Los Angeles Fire Chief Brian Cummings said the shuttle's "seamless" procession allowed everyone to feel like an astronaut.

Stunning shots of Endeavour's final journey

Gwendolyn Crews, owner of a preschool, told CNN she was bringing her entire preschool to watch the Endeavour's arrival at the museum.

"I think this is a history-making moment here in Los Angeles, California, and I want to be able to share this with my kids, my grandkids, my great-grandkids ... and the children of our school," Crews said.

Villaraigosa called the shuttle's trip through the city a once-in-a-lifetime event.

Latasha Covington and her children, 9-year-old Skilyn and 4-year-old Amarie, brought a chair out Saturday to stand on to get a better view.

"I've been here 32 years in L.A. and I've never seen anything like this, so it's part of history. I wanted them to see that," Covington said.

The respect was a fitting tribute to the shuttle, which was delivered to Kennedy Space Center in May 1991.

Endeavour's final journey, are you there?

NASA ended the shuttle program in July 2011. Endeavour's fellow shuttles Discovery, Enterprise and Atlantis are also now museum pieces.

Named for the first ship commanded by British explorer James Cook, Endeavour cost $1.7 billion when it rolled out as a replacement for Challenger, which exploded shortly after its 10th launch.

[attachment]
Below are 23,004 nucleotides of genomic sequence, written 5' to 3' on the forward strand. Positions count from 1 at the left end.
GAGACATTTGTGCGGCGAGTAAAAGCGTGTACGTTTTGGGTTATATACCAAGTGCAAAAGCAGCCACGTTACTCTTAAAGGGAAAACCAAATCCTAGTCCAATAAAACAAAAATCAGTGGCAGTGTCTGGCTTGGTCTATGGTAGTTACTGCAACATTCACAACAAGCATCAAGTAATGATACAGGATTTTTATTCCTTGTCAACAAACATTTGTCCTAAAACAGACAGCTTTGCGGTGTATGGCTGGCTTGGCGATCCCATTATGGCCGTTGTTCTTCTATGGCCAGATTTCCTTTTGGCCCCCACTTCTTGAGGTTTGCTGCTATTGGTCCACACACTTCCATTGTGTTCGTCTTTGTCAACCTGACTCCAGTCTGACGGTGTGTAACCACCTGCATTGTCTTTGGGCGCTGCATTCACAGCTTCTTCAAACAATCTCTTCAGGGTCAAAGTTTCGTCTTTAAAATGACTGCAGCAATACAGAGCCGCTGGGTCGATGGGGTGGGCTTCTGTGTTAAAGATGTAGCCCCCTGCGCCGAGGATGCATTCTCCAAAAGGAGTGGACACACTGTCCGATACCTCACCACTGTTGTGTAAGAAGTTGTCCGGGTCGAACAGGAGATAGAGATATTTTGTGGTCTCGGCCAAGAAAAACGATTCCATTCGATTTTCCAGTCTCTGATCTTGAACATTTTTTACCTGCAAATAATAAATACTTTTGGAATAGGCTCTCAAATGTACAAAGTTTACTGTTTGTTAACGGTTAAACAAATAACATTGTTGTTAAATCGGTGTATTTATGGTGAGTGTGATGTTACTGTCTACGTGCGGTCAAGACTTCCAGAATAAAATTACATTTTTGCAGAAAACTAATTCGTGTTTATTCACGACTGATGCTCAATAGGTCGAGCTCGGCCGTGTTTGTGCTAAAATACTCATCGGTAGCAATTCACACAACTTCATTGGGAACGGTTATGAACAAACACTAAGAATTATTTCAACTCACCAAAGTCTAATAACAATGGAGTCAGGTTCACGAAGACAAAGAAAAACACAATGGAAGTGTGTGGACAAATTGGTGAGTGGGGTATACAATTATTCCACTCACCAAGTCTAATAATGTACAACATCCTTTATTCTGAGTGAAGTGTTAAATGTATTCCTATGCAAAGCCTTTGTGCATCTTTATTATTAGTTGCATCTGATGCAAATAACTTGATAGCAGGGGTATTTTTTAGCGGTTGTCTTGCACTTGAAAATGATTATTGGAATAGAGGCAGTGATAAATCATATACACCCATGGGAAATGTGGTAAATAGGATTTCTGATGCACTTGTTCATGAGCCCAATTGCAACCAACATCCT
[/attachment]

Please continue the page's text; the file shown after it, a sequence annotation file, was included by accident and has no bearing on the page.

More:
Over the next 20 years, Endeavour completed some of the highest-profile shuttle missions. It flew a Spacelab mission and numerous International Space Station assembly missions and rendezvoused with Russia's Mir Space Station.

The science museum has been trumpeting the arrival of the shuttle. The museum's foundation raised more than $10 million to fund the transportation of the shuttle to the center, Amega said, and is halfway toward its goal of raising $200 million to support the exhibit that opens October 30.

The museum will display the shuttle horizontally in the pavilion while it builds a new addition to its facility, the Air and Space Center. When that center opens in five years, the shuttle will be on display in its vertical launch position.

Read more space and science news on CNN's Light Years blog

A short history of Endeavour

Space shuttle Endeavour's final touchdown

      CNN Recommends

    • pkg clancy north korea nuclear dreams_00002004.jpg

      North Korea nuclear dream video

      As "We are the World" plays, a video shows what looks like a nuclear attack on the U.S. Jim Clancy reports on a bizarre video from North Korea.
    • Photos: Faces of the world

      Photojournalist Alison Wright travelled the world to capture its many faces in her latest book, "Face to Face: Portraits of the Human Spirit."
    • pkg rivers uk football match fixing_00005026.jpg

      How to fix a soccer match

      Europol claims 380 soccer matches, including top level ones, were fixed - as the scandal widens, CNN's Dan Rivers looks at how it's done.
    • No Eiffel Towers, Statues of Liberties, Mt. Rushmores, Taj Mahals, Aussie koalas or Chairman Maos.

      15 biggest souvenir-buying no-no's

      It's an essential part of any trip, an activity we all take part in. Yet almost none of us are any good at it. Souvenir buying is too often an obligatory slog.